People tap into a healthier life

Updated: 2012-05-02 07:53

By Wu Wencong (China Daily)

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Projects ensure safe drinking water, reports Wu Wencong in Sichuan.

Li Linxu pointed to the mountain opposite his farmhouse where clean spring water flows into his village. "That's the source of our drinking water now," Li said.

"The water we used to drink tasted muddy, no matter whether it was being used to cook rice or make tea. If I had continued to use it no tourists would have come to eat at my farmhouse."

The 40-year-old, who runs a small business providing tourists with food and accommodation, lives in a small village called Tasha in Yibin, a city at the west end of the Yangtze River in Sichuan province. Li and his fellow villagers have only had access to tap water since 2005.

People tap into a healthier life

Zhang Ankui, a farmer from Yunqiao village in Pixian county, Sichuan province, points out the wetland near his village. The area is one of the major water sources for Chengdu, the capital of Sichuan province. Liu Gang / for China Daily

They are among almost 20 million people in Sichuan's rural areas whose concerns about the safety of their drinking water have been alleviated during the past five years. The village's small pond that used to provide all their water has long dried up.

"Ducks swam in it and we used to drink the untreated water," said Li. "Some people had diarrhea occasionally after drinking the water."

According to a 2004 survey conducted by the provincial government, more than 31 million people in rural areas had no access to safe drinking water.

In a bid to solve the problem, more than 9 billion yuan ($1.43 billion) was invested in the province over the next five years to solve the problem.

With the construction of 300,000 water supply projects in rural areas, about two-thirds of those previously affected are now guaranteed clean drinking water. That increased the total percentage of those with access to safe drinking water in rural areas to 77.4 percent in 2011 from 53.3 percent in 2004.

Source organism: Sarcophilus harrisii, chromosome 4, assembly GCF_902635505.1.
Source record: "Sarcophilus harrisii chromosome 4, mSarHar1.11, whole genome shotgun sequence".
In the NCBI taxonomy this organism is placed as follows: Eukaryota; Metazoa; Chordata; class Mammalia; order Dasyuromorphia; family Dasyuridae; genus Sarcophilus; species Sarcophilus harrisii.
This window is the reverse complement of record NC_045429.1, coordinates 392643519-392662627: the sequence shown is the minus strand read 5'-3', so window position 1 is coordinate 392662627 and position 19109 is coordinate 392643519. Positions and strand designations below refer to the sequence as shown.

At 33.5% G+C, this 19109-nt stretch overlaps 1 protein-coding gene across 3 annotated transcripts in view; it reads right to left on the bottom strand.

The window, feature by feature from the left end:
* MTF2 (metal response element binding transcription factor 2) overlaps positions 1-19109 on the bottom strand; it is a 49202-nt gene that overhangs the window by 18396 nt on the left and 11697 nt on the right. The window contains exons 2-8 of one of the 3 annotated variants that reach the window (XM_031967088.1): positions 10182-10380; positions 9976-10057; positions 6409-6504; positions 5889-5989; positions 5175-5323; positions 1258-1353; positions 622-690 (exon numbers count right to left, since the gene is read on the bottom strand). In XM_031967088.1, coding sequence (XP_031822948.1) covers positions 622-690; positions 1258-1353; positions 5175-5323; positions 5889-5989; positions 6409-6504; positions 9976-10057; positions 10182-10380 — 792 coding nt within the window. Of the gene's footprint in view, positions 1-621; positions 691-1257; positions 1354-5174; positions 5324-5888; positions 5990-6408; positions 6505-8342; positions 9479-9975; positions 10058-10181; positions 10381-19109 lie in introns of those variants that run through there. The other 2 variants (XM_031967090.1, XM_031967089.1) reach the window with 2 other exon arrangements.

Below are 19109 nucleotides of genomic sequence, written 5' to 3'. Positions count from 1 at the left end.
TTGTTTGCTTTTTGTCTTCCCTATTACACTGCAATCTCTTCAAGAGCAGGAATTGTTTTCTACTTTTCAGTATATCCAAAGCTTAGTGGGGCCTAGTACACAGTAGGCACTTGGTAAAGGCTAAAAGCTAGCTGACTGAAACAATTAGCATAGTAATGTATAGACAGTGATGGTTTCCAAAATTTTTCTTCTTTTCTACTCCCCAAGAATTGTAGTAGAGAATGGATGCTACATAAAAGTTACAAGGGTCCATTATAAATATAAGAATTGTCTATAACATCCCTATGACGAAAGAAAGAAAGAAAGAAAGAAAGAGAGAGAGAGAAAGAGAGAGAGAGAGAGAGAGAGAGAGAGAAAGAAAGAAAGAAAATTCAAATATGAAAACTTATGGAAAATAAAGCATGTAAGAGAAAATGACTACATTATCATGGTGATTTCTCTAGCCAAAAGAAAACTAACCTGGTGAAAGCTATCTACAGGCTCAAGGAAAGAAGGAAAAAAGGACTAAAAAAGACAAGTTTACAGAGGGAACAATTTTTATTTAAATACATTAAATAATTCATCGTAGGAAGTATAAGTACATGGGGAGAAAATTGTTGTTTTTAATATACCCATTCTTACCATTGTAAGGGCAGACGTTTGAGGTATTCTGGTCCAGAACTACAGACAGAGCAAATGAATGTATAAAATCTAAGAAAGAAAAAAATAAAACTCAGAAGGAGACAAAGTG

Zhang Lei, deputy head of Sichuan Provincial Bureau of Rural Water Resources, said that quality is the core of the four criteria required for safe drinking water. The other requirements are: the daily quantity of water per capita has to reach a certain level; the water should be provided continuously; and safe drinking water should be accessible within a round trip of roughly 20 minutes.

The results of environmental monitoring show that the percentage of centralized drinking water sources in Sichuan province that attained the required standard of quality rose to 81.2 percent in 2010 from 68.5 percent in 2006.

One of the most effective methods that enabled that increase is a project called "Head of the River", whereby leaders at different levels of government are appointed as "heads" of local rivers and are therefore responsible for the treatment of pollution. Those who fail to meet the standards set at the beginning of each year risk losing their positions.

The method was first implemented in 2007, in Wuxi, in Jiangsu province. Following its adoption, the percentage of monitoring points that reached the required standards surged from 53 percent to more than 70 in the first six months.

Sichuan also recorded impressive figures when the scheme was introduced in the province. Yang Rong, head of the pollution prevention and control department at the Sichuan Provincial Bureau of Environmental Protection, said that by 2009 all the monitoring points on the Tuojiang and Minjiang rivers recorded levels of cleanliness that reached the national standard. Only five years before, in 2004, the percentage along the Tuojiang River was zero.

One regime that is unique to the province involves the imposition of a fine managed by the provincial department of finance. If an upstream city pollutes river water and then allows it to flow through cities downstream, it faces a heavy fine. The provincial government also reallocates funds allotted to the upstream city and gives a share to those affected downstream

The basic fine ranges from 200,000 to 500,000 yuan, and can be doubled and redoubled if pollutants, such as ammonia nitrogen, are discovered or if levels of chemical oxygen demand - an important indicator of how heavily the water is polluted - exceed the safety levels, according to Yang.

Six cities and counties paid a total of almost 12 million yuan in fines from September to December 2011, Sichuan Daily reported in February.

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